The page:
And products to disinfect them with
Note: The information contained in the article below is sourced from provincial, federal and international health authorities such as the BC Centre for Disease Control (BCCDC), Health Canada, and the World Health Organization. These bodies are the best sources for health information and should be consulted regularly.
By now you should know by heart how to properly wash your hands. Proper hand hygiene is one of several important measures in stopping the spread of the novel coronavirus, along with social distancing and staying home as much as possible.
Since you’re spending more time at home, it’s important to understand how best to clean and disinfect high-traffic surfaces like kitchen counters, fridge doors and cabinets. We’ve laid out some tips on what to clean, how to clean, and what to clean with in the article below.
We know that the coronavirus is spread when droplets from an infected person are expelled by coughing, sneezing or exhaling. When the droplets come into contact with another person’s eyes, nose or mouth, that person is at risk of contracting the virus.
But the coronavirus can also be expelled onto surfaces, and when someone touches these surfaces and subsequently touches their eyes, nose or mouth, the virus can spread. That’s why surfaces in your home that are frequented often need to be cleaned and sanitized regularly. Here are a few to pay attention to:
The words “good news” and “coronavirus” are seldom used in conjunction. But the good news about the coronavirus is that it is an “enveloped virus”, which, according to Health Canada means that it is one of the easiest viruses to kill when the right disinfectant is properly used. An easy way to find out if a product meets Health Canada’s standards is to look for a DIN (Drug Disinfectant Number) on the label. Once you’ve found it, consult this list to see if the product is considered likely effective against COVID-19. Here are some well-known products contained on Health Canada’s list.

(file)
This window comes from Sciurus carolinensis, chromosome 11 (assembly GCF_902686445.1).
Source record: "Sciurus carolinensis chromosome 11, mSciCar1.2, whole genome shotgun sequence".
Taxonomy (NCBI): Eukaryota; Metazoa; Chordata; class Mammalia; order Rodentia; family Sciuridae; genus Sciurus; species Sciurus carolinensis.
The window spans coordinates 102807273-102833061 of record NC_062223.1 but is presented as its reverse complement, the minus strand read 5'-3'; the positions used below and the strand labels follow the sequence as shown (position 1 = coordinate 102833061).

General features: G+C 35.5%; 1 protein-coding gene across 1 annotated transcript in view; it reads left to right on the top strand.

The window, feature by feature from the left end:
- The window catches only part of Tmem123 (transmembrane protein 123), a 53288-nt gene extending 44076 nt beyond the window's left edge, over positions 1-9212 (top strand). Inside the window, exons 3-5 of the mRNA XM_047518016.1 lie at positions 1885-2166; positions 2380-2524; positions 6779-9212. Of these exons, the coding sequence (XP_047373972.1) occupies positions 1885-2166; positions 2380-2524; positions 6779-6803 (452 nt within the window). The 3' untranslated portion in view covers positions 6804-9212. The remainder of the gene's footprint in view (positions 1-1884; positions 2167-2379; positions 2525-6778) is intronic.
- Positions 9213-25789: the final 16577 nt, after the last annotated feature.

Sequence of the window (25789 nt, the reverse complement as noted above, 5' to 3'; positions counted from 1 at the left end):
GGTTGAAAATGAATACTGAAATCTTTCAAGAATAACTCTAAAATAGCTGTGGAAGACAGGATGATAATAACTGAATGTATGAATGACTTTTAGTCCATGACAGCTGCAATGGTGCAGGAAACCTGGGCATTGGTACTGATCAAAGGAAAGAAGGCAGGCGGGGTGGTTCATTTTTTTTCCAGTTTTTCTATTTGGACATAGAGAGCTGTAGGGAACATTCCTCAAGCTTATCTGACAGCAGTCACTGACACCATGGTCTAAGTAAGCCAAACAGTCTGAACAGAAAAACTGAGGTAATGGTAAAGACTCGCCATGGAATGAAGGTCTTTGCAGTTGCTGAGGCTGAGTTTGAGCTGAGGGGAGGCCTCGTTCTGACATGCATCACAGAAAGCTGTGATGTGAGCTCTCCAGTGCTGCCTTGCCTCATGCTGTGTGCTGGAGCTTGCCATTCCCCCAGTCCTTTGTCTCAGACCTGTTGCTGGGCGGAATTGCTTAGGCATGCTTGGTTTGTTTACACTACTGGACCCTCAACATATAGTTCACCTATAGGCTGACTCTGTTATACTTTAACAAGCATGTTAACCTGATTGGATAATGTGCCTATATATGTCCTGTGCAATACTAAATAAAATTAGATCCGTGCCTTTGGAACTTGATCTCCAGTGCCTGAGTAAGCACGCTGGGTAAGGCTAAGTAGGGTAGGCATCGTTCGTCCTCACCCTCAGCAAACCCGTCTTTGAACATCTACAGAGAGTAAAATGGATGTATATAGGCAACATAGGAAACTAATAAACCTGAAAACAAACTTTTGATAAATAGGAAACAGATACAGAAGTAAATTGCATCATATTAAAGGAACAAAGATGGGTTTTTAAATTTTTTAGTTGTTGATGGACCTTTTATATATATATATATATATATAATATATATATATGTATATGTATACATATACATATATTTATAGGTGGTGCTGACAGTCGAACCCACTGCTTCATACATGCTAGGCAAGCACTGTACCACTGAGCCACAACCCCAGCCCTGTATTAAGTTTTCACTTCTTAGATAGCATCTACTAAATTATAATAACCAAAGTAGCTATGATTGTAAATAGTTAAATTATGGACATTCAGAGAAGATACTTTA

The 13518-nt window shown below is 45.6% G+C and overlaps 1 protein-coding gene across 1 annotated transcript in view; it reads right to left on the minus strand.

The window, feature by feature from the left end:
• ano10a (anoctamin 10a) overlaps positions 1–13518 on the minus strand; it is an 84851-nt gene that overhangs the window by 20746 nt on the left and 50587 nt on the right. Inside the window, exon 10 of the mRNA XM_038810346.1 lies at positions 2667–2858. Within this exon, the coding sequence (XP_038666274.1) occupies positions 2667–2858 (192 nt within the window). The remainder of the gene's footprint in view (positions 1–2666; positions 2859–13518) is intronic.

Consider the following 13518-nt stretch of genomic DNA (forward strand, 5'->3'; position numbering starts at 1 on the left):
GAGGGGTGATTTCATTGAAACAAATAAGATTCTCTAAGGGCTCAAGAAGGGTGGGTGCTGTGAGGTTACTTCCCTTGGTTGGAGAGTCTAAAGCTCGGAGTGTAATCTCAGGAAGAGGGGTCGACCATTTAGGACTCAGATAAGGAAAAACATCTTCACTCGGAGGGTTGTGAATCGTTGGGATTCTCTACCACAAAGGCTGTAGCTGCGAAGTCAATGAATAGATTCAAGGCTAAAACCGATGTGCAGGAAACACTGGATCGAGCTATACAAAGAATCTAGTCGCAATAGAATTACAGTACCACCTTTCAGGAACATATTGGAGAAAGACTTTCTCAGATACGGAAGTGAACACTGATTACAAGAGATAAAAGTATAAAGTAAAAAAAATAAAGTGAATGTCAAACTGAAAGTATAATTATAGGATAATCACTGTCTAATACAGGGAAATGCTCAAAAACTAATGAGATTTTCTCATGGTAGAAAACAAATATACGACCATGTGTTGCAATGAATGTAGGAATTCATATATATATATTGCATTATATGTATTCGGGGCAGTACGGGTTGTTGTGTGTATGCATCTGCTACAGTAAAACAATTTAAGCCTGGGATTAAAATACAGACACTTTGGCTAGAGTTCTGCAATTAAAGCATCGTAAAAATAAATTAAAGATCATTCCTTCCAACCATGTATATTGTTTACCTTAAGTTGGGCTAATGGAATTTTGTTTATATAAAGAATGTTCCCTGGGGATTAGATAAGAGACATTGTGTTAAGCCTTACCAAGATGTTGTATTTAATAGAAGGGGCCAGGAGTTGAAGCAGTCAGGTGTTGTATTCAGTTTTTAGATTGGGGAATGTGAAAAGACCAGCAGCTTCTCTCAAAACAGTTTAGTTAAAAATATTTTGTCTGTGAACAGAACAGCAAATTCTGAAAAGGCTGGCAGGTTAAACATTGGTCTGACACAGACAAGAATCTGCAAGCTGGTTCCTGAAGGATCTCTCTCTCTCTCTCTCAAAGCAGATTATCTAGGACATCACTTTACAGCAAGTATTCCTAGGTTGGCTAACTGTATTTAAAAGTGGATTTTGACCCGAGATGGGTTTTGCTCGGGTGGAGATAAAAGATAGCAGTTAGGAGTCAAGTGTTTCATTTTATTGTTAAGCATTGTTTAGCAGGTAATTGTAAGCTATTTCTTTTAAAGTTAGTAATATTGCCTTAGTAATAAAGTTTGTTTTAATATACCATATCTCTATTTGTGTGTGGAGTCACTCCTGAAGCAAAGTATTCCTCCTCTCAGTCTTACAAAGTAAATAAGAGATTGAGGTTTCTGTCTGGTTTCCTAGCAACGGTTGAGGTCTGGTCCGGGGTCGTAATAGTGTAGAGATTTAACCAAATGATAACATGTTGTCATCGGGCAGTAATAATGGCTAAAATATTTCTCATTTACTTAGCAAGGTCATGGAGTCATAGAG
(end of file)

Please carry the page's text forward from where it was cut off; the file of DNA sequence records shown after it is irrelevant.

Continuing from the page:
Some of these products are hard to come by these days at your local store. If you can’t get your hands on them, diluted bleach is also effective in disinfecting surfaces. If the concentration of bleach is 5.25%, you’ll need 1 part bleach to 99 parts water, or 10mL bleach to 990mL water. You’ll need to further dilute the bleach if you’re looking to sanitize food prep surfaces (like cutting boards and countertops). In that case, the ratio is 1 part bleach to 499 parts water (2mL bleach to 998mL water).
If that math is giving you a headache, check out this handy calculator on the BC Food Safe website.
The US Centers for Disease Control (CDC) advises people to wear disposable gloves when cleaning or disinfecting hard surfaces (like countertops). Before engaging in disinfection, read the label of whichever product you’re looking to use—they will have the best advice for how to clean. If you’re using diluted bleach, ensure contact time of at least 1 minute and allow for proper ventilation during and after application.
For electronics like cell phones, remote controls, tablets, keyboards, follow the manufacturer’s instructions. In the absence of manufacturer instructions, look for alcohol-based wipes or sprays containing at least 70% alcohol.
Wash both types (hard and soft) of surfaces more than once per day if possible.
You’d be forgiven if you thought to yourself: shouldn’t I be washing my hands like this all the time? The answer is yes. And thorough hand washing and disinfecting serves to limit the spread of viruses and bacteria over and above the newest version of the coronavirus. But in the face of a disease that has infected and could potentially kill millions of people around the world, now is the time more than ever for us to be diligent cleaners and disinfectants.